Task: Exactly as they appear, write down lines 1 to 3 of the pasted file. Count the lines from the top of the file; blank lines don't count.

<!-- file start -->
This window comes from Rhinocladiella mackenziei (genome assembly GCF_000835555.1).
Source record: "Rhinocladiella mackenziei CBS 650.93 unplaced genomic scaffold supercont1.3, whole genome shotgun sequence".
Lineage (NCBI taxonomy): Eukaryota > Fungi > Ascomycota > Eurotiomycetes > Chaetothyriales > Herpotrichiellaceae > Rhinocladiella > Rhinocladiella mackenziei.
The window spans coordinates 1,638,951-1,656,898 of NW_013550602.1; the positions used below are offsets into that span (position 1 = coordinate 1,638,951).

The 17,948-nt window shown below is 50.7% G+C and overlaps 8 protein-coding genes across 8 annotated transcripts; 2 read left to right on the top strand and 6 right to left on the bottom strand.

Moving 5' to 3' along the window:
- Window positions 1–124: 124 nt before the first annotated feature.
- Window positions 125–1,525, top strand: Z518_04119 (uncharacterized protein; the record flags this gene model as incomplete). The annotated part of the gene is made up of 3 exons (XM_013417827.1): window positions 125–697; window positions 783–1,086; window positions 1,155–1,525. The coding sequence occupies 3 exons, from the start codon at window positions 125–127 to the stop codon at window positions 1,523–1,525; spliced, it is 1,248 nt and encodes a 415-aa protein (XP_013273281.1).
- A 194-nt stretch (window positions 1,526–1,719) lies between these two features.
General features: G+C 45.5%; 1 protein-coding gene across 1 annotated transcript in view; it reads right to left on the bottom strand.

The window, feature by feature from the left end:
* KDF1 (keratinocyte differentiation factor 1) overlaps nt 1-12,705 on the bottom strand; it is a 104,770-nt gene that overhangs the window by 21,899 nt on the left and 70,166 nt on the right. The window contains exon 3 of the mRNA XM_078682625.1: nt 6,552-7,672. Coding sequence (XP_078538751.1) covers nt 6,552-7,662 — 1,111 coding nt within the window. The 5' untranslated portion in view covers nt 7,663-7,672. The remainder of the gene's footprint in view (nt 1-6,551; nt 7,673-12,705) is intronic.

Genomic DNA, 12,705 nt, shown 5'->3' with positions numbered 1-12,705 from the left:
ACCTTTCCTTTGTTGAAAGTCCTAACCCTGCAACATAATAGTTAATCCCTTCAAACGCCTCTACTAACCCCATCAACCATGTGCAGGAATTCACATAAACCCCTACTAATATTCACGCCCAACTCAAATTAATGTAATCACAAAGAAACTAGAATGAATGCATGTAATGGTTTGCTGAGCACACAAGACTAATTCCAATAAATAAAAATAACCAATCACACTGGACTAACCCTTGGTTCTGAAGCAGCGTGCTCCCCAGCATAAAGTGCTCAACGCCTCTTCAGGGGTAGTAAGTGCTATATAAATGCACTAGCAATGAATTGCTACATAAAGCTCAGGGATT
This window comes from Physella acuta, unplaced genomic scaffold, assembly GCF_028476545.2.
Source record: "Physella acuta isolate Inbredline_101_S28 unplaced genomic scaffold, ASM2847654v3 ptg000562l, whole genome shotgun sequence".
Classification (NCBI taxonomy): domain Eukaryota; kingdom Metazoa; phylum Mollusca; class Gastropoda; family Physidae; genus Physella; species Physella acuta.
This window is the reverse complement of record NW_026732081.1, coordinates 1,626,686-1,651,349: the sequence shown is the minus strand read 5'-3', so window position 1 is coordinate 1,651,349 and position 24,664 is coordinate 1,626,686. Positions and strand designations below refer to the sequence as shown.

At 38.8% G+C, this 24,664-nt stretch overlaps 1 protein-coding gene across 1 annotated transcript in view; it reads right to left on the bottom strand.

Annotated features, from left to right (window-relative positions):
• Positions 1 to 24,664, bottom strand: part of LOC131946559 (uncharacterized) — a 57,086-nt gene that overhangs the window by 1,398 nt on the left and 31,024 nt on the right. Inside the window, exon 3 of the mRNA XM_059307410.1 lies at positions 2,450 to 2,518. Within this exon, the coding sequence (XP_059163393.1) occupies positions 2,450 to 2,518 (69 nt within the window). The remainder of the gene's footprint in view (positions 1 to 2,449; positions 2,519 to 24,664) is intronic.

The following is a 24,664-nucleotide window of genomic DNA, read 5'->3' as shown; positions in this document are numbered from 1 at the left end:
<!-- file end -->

This window comes from Rhinocladiella mackenziei (genome assembly GCF_000835555.1).
Source record: "Rhinocladiella mackenziei CBS 650.93 unplaced genomic scaffold supercont1.3, whole genome shotgun sequence".
Lineage (NCBI taxonomy): Eukaryota > Fungi > Ascomycota > Eurotiomycetes > Chaetothyriales > Herpotrichiellaceae > Rhinocladiella > Rhinocladiella mackenziei.